When they had finished dining, Vasco da Gama ordered Nicolas Coelho to go in his boat up the river to see if he found any village.
Continuing Vasco Da Gama Sails Around Africa and Opens the Sea Route To India,
our selection from The Three Voyages of Vasco da Gama: and His Viceroyalty by Gaspar Correa published in 1556. The selection is presented in ten easy 5 minute installments.
Previously in Vasco Da Gama Sails Around Africa and Opens the Sea Route To India.
Place: West coast of Africa
Thus, approaching the land, they found their labor less and the seas calmer, so they went on running for a long time, steering so as to make the land and to ease the ships, which they were better able to do at night when the captain slept, which the other ships did also, as they followed the lantern which Vasco da Gama carried; at night, the ships showed lights to one another so as not to part company. Seeing how much they had run, and did not find the land, they sailed larger so as to make it; and as they did not find it, and as the sea and wind were moderate, they knew they had doubled the cape; on which great joy fell among them, and they gave great praise to the Lord on seeing themselves delivered from death. The pilots continued to sail more free, spreading all the sails; and, running in this manner, one morning they sighted some mountain peaks which seemed to touch the clouds; at which their pleasure was so great that all wept with joy, and all devoutly on their knees said the Salve. After running all day till night, they were not able to reach it, and discovered great mountain ridges; so, as it was night, they ran along the coast, which lay from east to west; and they took in all the sails, only running under large sails, for these were the orders of the captain-major.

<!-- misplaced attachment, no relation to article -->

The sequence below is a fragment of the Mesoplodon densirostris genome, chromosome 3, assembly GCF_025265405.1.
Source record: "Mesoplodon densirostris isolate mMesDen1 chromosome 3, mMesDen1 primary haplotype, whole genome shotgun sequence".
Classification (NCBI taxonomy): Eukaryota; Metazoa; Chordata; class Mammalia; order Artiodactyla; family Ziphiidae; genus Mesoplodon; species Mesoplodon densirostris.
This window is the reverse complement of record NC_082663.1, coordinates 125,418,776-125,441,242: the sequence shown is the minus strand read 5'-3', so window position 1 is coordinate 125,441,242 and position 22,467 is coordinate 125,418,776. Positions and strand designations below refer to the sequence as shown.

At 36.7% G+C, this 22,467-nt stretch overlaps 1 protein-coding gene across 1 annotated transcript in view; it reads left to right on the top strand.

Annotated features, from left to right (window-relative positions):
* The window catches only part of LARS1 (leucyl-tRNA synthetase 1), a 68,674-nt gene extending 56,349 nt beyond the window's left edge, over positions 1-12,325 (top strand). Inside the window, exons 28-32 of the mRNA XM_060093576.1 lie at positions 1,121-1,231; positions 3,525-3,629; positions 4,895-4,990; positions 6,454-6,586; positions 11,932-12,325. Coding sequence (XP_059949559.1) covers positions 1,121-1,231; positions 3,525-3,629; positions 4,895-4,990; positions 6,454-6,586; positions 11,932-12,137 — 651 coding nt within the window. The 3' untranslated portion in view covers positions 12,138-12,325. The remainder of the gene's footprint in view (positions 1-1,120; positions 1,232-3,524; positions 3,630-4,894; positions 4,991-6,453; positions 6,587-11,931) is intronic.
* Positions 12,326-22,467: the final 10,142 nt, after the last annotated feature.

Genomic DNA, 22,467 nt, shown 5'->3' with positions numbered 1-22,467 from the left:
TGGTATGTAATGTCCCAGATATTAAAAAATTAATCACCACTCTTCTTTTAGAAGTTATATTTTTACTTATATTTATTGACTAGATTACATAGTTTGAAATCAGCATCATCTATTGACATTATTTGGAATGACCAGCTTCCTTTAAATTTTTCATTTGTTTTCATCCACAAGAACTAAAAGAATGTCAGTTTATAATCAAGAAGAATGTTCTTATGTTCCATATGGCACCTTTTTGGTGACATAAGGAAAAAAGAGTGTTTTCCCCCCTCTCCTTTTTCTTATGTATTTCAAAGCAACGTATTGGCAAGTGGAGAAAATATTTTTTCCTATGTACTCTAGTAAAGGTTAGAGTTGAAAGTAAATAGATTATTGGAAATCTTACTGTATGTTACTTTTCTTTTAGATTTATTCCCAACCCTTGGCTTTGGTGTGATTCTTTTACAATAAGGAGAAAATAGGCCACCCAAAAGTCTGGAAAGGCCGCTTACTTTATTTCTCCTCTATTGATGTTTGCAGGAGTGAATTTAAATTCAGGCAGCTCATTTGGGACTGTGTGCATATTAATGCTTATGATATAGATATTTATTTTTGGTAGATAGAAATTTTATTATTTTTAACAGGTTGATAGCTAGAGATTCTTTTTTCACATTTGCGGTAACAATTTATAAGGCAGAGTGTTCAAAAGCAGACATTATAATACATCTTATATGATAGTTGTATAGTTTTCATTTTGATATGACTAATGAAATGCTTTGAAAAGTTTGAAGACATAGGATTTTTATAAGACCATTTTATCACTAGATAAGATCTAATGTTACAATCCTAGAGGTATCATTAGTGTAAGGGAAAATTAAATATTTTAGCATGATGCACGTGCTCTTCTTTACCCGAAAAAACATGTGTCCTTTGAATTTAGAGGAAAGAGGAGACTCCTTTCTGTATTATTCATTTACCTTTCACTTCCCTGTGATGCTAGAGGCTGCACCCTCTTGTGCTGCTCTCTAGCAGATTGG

The next day at dawn they again set all the sails and ran to the land, so that at midday they saw a beach which was all rocky, and, running along it, they saw deep creeks, and such large bays that they could not see the land at the end of them; they also found the mouths of great rivers, from which water came forth to the sea with a powerful current; here also, near the land, they found many fish, which they killed with fish-spears. The watchmen in the tops were always on the lookout to see if there were shoals ahead. The crews grew sick with fever from the fish which they ate, on which account they ate no more. The pilots, on heaving the lead, found no bottom; so, they ran on for three days, and at night they kept away from the land and shortened sail.
Sailing in this manner, they fell in with the mouth of a large river, and the captain-major ordered a boat to be lowered, and the pilot to sound the entrance of the river; and he said it was superfluous, because if there was a shoal it would be burst through. Then they took in the sails, excepting the great one with which they entered the river, which was very large; and they went up it, the boat going before and sounding, and, approaching land, where they found twelve fathoms, they anchored. There they found very good fish, for the river was of fresh water; but in the whole of the river they found no beach, for there was nothing but rocks and crags. Then Vasco da Gama went to see his brother, and so did Nicolas Coelho, and they all dined with great satisfaction, talking of the hardships they had gone through.